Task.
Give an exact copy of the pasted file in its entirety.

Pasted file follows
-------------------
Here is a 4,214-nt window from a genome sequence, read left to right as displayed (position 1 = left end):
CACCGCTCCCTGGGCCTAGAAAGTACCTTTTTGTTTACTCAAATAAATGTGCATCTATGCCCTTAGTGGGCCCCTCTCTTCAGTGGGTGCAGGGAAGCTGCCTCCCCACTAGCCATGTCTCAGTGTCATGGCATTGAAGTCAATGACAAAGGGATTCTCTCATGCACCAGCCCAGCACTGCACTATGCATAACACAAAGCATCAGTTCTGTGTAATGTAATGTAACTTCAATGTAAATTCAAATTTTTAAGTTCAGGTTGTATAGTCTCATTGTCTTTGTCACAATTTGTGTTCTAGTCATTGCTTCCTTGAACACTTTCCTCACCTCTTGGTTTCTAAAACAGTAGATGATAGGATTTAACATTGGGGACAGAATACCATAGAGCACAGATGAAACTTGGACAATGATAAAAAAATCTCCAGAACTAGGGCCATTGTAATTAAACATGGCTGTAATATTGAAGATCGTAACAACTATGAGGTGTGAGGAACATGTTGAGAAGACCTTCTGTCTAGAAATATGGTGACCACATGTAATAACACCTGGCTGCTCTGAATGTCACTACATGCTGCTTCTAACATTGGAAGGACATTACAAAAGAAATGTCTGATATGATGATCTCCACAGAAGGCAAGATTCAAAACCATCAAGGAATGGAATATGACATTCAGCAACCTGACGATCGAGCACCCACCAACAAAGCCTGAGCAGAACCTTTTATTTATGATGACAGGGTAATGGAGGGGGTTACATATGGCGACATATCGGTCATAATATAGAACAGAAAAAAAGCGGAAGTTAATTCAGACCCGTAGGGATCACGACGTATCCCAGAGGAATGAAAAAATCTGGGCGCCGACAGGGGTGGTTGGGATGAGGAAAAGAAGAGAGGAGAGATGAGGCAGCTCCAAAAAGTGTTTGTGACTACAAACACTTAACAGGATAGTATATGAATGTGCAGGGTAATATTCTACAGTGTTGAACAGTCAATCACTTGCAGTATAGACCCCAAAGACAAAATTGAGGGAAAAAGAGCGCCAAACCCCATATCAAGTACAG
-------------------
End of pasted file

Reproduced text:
Here is a 4,214-nt window from a genome sequence, read left to right as displayed (position 1 = left end):
CACCGCTCCCTGGGCCTAGAAAGTACCTTTTTGTTTACTCAAATAAATGTGCATCTATGCCCTTAGTGGGCCCCTCTCTTCAGTGGGTGCAGGGAAGCTGCCTCCCCACTAGCCATGTCTCAGTGTCATGGCATTGAAGTCAATGACAAAGGGATTCTCTCATGCACCAGCCCAGCACTGCACTATGCATAACACAAAGCATCAGTTCTGTGTAATGTAATGTAACTTCAATGTAAATTCAAATTTTTAAGTTCAGGTTGTATAGTCTCATTGTCTTTGTCACAATTTGTGTTCTAGTCATTGCTTCCTTGAACACTTTCCTCACCTCTTGGTTTCTAAAACAGTAGATGATAGGATTTAACATTGGGGACAGAATACCATAGAGCACAGATGAAACTTGGACAATGATAAAAAAATCTCCAGAACTAGGGCCATTGTAATTAAACATGGCTGTAATATTGAAGATCGTAACAACTATGAGGTGTGAGGAACATGTTGAGAAGACCTTCTGTCTAGAAATATGGTGACCACATGTAATAACACCTGGCTGCTCTGAATGTCACTACATGCTGCTTCTAACATTGGAAGGACATTACAAAAGAAATGTCTGATATGATGATCTCCACAGAAGGCAAGATTCAAAACCATCAAGGAATGGAATATGACATTCAGCAACCTGACGATCGAGCACCCACCAACAAAGCCTGAGCAGAACCTTTTATTTATGATGACAGGGTAATGGAGGGGGTTACATATGGCGACATATCGGTCATAATATAGAACAGAAAAAAAGCGGAAGTTAATTCAGACCCGTAGGGATCACGACGTATCCCAGAGGAATGAAAAAATCTGGGCGCCGACAGGGGTGGTTGGGATGAGGAAAAGAAGAGAGGAGAGATGAGGCAGCTCCAAAAAGTGTTTGTGACTACAAACACTTAACAGGATAGTATATGAATGTGCAGGGTAATATTCTACAGTGTTGAACAGTCAATCACTTGCAGTATAGACCCCAAAGACAAAATTGAGGGAAAAAGAGCGCCAAACCCCATATCAAGTACAG